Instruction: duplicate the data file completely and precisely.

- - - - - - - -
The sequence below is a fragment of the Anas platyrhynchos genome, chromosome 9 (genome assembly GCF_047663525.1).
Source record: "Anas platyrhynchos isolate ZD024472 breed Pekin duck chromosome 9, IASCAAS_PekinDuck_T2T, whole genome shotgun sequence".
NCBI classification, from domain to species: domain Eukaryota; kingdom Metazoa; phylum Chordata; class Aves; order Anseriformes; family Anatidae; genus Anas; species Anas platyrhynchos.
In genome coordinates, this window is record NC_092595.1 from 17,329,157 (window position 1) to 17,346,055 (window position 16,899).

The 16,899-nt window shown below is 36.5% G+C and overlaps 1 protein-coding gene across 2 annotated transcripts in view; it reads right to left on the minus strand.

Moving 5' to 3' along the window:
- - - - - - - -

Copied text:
The sequence below is a fragment of the Anas platyrhynchos genome, chromosome 9 (genome assembly GCF_047663525.1).
Source record: "Anas platyrhynchos isolate ZD024472 breed Pekin duck chromosome 9, IASCAAS_PekinDuck_T2T, whole genome shotgun sequence".
NCBI classification, from domain to species: domain Eukaryota; kingdom Metazoa; phylum Chordata; class Aves; order Anseriformes; family Anatidae; genus Anas; species Anas platyrhynchos.
In genome coordinates, this window is record NC_092595.1 from 17,329,157 (window position 1) to 17,346,055 (window position 16,899).

The 16,899-nt window shown below is 36.5% G+C and overlaps 1 protein-coding gene across 2 annotated transcripts in view; it reads right to left on the minus strand.

Moving 5' to 3' along the window: